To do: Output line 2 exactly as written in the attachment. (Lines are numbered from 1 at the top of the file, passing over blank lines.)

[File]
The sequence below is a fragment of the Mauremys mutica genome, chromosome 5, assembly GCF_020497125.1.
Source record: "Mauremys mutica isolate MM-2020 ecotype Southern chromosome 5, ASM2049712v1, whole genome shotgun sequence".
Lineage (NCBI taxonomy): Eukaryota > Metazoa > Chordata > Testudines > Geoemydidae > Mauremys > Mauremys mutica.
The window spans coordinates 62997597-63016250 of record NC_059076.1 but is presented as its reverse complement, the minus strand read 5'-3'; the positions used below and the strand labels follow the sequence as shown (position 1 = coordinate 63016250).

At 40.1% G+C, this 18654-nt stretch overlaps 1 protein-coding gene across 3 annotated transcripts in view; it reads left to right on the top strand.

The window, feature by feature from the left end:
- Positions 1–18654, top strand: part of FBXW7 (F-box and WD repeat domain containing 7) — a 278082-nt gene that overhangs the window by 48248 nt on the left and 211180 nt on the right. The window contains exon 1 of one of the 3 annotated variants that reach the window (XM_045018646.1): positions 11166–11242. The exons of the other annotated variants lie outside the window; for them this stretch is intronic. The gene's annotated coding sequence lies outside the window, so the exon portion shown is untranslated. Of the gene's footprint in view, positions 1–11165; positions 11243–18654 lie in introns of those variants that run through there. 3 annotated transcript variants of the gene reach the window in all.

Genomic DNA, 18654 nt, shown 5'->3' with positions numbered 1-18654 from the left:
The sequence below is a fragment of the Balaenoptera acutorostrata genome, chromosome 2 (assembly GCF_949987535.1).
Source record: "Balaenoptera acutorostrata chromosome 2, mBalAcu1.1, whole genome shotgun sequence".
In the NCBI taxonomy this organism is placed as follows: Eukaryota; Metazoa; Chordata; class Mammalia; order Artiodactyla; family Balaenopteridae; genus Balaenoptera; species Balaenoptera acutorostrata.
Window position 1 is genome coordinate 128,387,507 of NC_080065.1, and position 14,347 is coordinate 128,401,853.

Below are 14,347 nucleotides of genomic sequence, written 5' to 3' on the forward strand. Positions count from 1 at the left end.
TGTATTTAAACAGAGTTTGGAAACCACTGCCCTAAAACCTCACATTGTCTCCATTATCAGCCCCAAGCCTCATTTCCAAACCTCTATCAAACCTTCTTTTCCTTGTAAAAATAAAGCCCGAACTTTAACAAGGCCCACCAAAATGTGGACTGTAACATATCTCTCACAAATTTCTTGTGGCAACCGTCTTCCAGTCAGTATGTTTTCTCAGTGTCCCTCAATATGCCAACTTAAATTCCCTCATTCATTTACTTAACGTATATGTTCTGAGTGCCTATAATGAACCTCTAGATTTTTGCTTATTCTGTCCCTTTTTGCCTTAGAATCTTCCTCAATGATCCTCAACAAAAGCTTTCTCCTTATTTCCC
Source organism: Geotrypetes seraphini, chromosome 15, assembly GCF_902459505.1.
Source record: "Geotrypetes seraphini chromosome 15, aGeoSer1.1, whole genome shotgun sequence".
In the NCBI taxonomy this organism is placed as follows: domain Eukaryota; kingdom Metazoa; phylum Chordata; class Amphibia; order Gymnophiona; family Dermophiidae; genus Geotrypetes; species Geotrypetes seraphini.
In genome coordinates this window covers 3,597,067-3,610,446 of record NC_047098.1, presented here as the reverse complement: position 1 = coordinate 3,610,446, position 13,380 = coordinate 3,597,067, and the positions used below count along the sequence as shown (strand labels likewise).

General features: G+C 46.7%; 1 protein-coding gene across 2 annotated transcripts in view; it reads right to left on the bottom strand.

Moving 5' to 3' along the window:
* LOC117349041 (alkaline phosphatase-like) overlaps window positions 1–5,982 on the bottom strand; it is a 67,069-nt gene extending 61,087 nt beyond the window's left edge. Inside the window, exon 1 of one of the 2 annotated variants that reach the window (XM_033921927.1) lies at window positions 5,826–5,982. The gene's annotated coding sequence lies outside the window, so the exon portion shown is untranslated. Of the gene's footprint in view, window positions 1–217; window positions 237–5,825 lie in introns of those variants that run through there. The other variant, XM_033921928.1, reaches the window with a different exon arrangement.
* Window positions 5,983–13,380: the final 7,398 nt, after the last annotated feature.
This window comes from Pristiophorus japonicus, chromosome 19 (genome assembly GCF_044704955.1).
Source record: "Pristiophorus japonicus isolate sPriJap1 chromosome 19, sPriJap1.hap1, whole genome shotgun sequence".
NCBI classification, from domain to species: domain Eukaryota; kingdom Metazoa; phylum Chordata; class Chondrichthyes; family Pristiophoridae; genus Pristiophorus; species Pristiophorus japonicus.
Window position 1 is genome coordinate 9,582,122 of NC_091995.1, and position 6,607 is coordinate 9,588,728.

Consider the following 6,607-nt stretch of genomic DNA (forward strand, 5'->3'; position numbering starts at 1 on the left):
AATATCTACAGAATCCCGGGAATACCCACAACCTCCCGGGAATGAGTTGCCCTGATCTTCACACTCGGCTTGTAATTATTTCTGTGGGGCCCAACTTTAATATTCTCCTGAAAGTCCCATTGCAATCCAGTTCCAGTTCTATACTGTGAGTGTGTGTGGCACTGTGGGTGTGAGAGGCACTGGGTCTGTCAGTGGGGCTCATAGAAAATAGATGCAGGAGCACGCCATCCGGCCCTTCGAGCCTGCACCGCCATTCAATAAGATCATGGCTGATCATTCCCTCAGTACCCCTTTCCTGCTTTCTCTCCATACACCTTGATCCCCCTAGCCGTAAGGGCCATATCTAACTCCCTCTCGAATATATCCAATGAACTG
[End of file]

Source record: "Mauremys mutica isolate MM-2020 ecotype Southern chromosome 5, ASM2049712v1, whole genome shotgun sequence".